I’m not sure that the scenario you describe could even happen in real life. Dr. Herbener can correct me if I’m wrong here, but aren’t prices a factor of supply and demand at any particular moment, and that historical pricing serves as a guideline rather than a written-in-stone obligation (I remember reading about this in Human Action I think…)
While it’s true that if many suppliers held their goods off the market, the price of the good would rise (supply has fallen relative to demand), when they “dump” their goods back on the market, the supply will rise relative to the current level of demand, and therefore prices will fall. Perhaps on the day of the dumping people might not be aware of it and would continue to pay the higher price, but I think the market would adjust to the new supply quite quickly.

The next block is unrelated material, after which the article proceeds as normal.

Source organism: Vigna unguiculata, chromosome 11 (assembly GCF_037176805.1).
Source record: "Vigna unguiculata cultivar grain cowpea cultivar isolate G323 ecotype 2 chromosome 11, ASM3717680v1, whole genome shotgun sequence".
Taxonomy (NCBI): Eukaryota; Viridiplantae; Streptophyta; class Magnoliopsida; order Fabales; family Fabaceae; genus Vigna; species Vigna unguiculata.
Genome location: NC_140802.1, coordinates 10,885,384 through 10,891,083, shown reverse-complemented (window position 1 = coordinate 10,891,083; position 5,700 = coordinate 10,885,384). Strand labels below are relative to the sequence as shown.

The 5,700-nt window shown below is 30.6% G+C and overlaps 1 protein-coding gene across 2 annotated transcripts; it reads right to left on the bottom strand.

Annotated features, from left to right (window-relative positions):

I also believe we’ve seen this happen in reality numerous times, and not just from cartels and collusion. Look at the gas lines on the east coast in the wake of Hurricane Sandy. Putting aside government-enforced prohibitions on selling goods for true market prices, the current real market price for gasoline is quite high, because the supply has fallen dramatically. But once the shortage revolves itself, absolutely nobody will be willing to go on craigslist and pay $12 for a gallon of gasoline. The price adjusts according to the supply.